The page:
What a difference half a year makes! The shot above was taken during the afternoon lull in this week’s big winter storm, after most of the snow had fell…but the air was still frigid and the wind was still ridiculous as you can see on the surface of the water. This public dock is one of my favorites to shoot in Prescott Park and overlooks the Memorial Bridge…so sometimes it’s worth venturing down to see what I can come up with. Prescott Park is a pretty cool place regardless of season, and there’s a quiet element of magic after a fresh snowfall.
In a sharp contrast, the shot below was taken from the very same spot in June of 2010, with some rich colors from a beautiful sunset. Makes me appreciate Portsmouth that much more for its versatility. More great shots through the rest of the week from today’s fresh snowfall!
With the return of winter, I’m even more eager than ever to catch a few out of the ordinary scenes while the snow flies. I’ve only been in town for one snowfall so far this year, although there’s news that another storm may make a stop in the seacoast over the weekend. Here, one of the benches near the Market Square fountain sits empty as a pedestrian stands just long enough for me to snap this shot (conveniently in the vicinity of the lamppost and wreath). Happy winter to all, and happy shooting to those brave enough to enjoy the elements for the next few months.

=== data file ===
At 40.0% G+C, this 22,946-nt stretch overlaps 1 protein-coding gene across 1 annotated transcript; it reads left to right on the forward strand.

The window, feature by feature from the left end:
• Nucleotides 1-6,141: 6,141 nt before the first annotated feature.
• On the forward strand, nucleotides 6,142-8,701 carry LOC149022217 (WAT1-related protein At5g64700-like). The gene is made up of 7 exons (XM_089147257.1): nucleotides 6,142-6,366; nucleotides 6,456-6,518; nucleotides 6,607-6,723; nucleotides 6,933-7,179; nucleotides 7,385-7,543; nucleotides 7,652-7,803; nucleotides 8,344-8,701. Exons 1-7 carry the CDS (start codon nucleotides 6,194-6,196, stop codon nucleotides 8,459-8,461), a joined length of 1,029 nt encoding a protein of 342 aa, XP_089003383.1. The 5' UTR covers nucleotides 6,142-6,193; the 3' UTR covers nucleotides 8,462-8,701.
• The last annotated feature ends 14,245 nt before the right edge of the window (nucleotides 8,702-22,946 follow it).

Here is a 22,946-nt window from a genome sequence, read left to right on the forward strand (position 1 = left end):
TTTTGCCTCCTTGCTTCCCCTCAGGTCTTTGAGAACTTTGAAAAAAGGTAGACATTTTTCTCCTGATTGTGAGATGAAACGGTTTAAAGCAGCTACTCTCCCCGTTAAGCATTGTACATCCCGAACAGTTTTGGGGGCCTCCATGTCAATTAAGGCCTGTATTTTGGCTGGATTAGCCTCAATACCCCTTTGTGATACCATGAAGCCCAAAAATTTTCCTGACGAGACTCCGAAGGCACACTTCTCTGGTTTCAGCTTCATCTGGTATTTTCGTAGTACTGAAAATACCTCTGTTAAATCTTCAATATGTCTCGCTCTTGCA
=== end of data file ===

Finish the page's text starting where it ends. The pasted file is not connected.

In 2011 I’ll be starting a new series featuring the Storefronts of Portsmouth. Today’s image captures many things I love about Portsmouth. A quaint storefront of a local business, a richly painted entrance, a shop nestled up against others alongside, a brick sidewalk, the warm glow of a shop where you can meet people (not a robot on some website). Gus & Ruby Letterpress is a cool stationary and invitation boutique on Congress Street, which moved during 2010 from its former location of a little spot on Market Street near the salt piles. It’s always a great thing when a business needs to move to a bigger space in order to meet the needs of its customers…it means business is thriving. I had the chance to visit the shop a few months back, and loved how much detail and thought went into decorating the interior. I love capturing detail, though I’m not always the best at creating it – so it’s always fun to see what folks come up with. Stop in to see them sometime.
Minutes after sunrise on the beach in Boynton Beach, FL, the lifeguard on duty posted this singular red flag in the sand. This was part of their notification system to let beach visitors know that the water wasn’t swimmable. I thought it was an awesome scene, almost like a moon landscape with the American Flag posted in the sand…and believe it or not, it was quite cold. I think the temperature was in the mid 30s, and the ocean was fogging in the early morning light…and the cool colors of the ocean with the warm clouds in the distance and the starkly red flag made this a solid shot for me.